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This review is from: Ghetto at the Center of the World: Chungking Mansions, Hong Kong (Paperback)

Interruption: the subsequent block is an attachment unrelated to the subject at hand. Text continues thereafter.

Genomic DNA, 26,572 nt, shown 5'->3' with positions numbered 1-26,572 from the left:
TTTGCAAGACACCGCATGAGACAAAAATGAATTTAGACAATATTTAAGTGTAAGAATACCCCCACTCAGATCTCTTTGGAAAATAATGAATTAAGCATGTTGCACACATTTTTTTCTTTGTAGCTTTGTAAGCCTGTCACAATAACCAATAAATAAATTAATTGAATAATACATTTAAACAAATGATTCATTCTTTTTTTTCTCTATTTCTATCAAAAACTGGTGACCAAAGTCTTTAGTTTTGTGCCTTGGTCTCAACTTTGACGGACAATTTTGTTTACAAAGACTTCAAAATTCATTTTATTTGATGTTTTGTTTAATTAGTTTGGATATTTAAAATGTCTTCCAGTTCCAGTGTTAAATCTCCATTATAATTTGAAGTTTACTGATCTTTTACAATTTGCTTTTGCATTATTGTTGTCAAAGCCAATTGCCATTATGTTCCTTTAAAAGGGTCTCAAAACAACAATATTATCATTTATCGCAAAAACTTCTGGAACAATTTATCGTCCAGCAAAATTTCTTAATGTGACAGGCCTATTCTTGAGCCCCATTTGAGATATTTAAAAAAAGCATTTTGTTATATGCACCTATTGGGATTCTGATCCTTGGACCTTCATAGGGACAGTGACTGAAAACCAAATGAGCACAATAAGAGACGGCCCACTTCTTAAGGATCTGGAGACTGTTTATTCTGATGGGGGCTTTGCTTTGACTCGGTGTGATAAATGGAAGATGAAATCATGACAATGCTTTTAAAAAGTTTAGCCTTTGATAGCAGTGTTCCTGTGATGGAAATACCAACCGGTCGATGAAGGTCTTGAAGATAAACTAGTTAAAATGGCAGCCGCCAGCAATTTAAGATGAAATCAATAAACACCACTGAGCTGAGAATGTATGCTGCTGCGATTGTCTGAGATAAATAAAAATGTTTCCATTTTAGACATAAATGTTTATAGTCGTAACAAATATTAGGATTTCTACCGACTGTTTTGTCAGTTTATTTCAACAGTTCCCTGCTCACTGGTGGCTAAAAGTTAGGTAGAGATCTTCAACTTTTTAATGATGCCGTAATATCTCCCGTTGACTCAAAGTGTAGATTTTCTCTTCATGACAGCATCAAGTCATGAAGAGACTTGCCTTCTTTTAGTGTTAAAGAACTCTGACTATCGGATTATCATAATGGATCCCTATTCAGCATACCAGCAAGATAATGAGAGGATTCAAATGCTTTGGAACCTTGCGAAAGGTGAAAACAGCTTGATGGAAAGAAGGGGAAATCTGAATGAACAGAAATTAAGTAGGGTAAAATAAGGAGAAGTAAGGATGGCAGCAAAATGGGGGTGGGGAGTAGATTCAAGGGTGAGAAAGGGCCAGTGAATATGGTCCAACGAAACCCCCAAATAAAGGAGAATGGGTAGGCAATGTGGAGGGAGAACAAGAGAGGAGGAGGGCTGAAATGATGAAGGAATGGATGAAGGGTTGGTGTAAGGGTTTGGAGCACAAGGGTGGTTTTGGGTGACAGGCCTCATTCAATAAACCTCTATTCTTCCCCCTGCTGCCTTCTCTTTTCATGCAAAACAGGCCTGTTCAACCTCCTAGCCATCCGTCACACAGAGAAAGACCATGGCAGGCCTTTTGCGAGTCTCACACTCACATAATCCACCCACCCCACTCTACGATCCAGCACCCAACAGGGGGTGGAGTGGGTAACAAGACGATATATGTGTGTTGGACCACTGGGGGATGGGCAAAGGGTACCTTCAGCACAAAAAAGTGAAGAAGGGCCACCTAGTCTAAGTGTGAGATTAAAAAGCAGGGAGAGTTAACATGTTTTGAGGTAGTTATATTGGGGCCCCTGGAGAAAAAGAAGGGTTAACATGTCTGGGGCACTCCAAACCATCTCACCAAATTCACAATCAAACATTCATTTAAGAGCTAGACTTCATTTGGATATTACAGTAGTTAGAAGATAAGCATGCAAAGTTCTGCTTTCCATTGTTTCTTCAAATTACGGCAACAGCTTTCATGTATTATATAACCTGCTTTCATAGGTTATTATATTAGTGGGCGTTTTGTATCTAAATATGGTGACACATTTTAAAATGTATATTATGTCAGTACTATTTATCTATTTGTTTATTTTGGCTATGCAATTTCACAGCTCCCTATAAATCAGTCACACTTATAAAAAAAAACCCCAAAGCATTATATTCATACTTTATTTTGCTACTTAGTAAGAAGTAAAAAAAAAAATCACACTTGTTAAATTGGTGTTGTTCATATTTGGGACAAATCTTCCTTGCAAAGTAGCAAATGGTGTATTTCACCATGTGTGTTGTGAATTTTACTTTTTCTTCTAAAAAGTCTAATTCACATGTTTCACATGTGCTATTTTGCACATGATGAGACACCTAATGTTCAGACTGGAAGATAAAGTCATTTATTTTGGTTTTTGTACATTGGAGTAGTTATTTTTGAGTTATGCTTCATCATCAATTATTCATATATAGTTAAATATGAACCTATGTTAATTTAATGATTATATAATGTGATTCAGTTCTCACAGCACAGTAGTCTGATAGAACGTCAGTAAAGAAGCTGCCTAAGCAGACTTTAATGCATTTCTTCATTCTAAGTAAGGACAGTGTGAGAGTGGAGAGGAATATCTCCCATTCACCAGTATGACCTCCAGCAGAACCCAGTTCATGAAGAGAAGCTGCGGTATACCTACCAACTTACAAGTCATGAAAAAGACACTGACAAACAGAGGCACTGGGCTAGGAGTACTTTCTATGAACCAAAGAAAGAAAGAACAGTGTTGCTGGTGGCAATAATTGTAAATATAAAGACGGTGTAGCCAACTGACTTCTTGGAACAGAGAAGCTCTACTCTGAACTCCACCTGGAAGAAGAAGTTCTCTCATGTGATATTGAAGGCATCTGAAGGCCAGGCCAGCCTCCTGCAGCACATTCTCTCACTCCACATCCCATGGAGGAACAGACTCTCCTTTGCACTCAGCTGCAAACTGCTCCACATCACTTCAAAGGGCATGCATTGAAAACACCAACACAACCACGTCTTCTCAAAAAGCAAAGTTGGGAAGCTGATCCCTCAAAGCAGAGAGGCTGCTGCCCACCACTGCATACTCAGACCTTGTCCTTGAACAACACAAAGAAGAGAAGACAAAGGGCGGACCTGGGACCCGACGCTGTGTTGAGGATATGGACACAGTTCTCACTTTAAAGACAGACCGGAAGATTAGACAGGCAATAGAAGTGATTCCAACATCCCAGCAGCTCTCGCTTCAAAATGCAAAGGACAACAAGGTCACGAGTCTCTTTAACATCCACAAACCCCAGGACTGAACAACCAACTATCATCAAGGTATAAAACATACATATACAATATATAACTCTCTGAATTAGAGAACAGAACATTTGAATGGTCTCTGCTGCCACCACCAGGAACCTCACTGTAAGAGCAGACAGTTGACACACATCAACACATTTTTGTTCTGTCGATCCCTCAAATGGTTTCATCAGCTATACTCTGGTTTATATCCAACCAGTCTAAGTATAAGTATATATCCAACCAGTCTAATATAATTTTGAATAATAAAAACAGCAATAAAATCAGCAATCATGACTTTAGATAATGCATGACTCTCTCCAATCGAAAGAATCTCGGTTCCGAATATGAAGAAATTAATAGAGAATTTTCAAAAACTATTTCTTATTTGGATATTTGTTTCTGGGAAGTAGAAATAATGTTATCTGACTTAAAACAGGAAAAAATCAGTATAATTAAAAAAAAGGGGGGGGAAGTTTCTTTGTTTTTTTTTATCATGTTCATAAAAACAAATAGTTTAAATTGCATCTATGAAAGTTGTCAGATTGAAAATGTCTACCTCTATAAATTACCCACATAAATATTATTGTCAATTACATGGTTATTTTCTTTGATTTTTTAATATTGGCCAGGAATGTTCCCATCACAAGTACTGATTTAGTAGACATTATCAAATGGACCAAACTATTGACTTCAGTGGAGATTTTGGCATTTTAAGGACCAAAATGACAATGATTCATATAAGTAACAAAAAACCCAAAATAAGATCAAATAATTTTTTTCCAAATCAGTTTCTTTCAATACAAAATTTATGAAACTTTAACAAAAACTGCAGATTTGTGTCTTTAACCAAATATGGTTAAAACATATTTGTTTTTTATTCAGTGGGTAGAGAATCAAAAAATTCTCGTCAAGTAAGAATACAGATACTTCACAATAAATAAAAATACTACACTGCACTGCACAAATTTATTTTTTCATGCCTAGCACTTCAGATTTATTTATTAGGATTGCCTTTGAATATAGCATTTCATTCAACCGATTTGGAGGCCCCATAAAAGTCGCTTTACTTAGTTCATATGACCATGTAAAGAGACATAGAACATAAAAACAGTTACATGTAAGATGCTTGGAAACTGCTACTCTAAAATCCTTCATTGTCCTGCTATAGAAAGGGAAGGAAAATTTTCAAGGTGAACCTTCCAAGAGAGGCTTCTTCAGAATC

This is a book for people who has actually been to, or are planning to pay a visit to ChungKing Mansions or those who are generally interested in micro towns. Fascinating on how a building has somehow managed to turn itself into an important trading hub for those passing through from many foreign countries, and houses so many people from different aspects of life - Chinese guesthouse workers, travellers passing through, africans trading goods, pakistanis selling mobile phones, drug dealers, asylum seekers... Baring in mind this mix of backgrounds the place doesn't really have a seedy feel one might think. When I visited the 17 storey building first hand in 2011 I didn't feel any less scared or vulnerable than walking in London. We even saw some monks who resided in ChungKing's residence because it is the cheapest accommodation around that district; a district completely surrounded in 5star hotels and designer brands. Reading this book definitely gave me a different outlook when visiting ChungKing Mansions, to me it wasn't a place crammed with criminals but an important trading hub and employment resource from fraught souls trying to earn money to send home to their families.